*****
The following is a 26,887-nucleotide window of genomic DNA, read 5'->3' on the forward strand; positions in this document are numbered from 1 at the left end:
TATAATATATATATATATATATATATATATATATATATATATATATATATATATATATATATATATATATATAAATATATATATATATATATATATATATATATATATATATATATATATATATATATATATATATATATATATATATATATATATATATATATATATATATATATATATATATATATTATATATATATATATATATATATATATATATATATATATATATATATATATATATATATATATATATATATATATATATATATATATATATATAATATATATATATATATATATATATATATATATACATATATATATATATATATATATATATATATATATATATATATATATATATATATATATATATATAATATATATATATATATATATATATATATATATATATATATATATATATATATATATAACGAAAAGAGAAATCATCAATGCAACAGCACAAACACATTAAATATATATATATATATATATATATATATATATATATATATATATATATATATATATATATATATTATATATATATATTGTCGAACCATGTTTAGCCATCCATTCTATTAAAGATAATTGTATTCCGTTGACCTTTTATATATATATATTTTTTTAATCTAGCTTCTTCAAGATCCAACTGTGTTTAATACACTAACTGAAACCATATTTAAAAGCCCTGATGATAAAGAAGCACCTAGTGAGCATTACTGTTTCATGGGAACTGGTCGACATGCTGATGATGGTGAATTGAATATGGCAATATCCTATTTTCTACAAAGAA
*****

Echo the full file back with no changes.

The following is a 26,887-nucleotide window of genomic DNA, read 5'->3' on the forward strand; positions in this document are numbered from 1 at the left end:
TATAATATATATATATATATATATATATATATATATATATATATATATATATATATATATATATATATATATAAATATATATATATATATATATATATATATATATATATATATATATATATATATATATATATATATATATATATATATATATATATATATATATATATATATATATATATATATATTATATATATATATATATATATATATATATATATATATATATATATATATATATATATATATATATATATATATATATATATATATATATATATAATATATATATATATATATATATATATATATATACATATATATATATATATATATATATATATATATATATATATATATATATATATATATATATATATAATATATATATATATATATATATATATATATATATATATATATATATATATATATATAACGAAAAGAGAAATCATCAATGCAACAGCACAAACACATTAAATATATATATATATATATATATATATATATATATATATATATATATATATATATATATATATATTATATATATATATTGTCGAACCATGTTTAGCCATCCATTCTATTAAAGATAATTGTATTCCGTTGACCTTTTATATATATATATTTTTTTAATCTAGCTTCTTCAAGATCCAACTGTGTTTAATACACTAACTGAAACCATATTTAAAAGCCCTGATGATAAAGAAGCACCTAGTGAGCATTACTGTTTCATGGGAACTGGTCGACATGCTGATGATGGTGAATTGAATATGGCAATATCCTATTTTCTACAAAGAA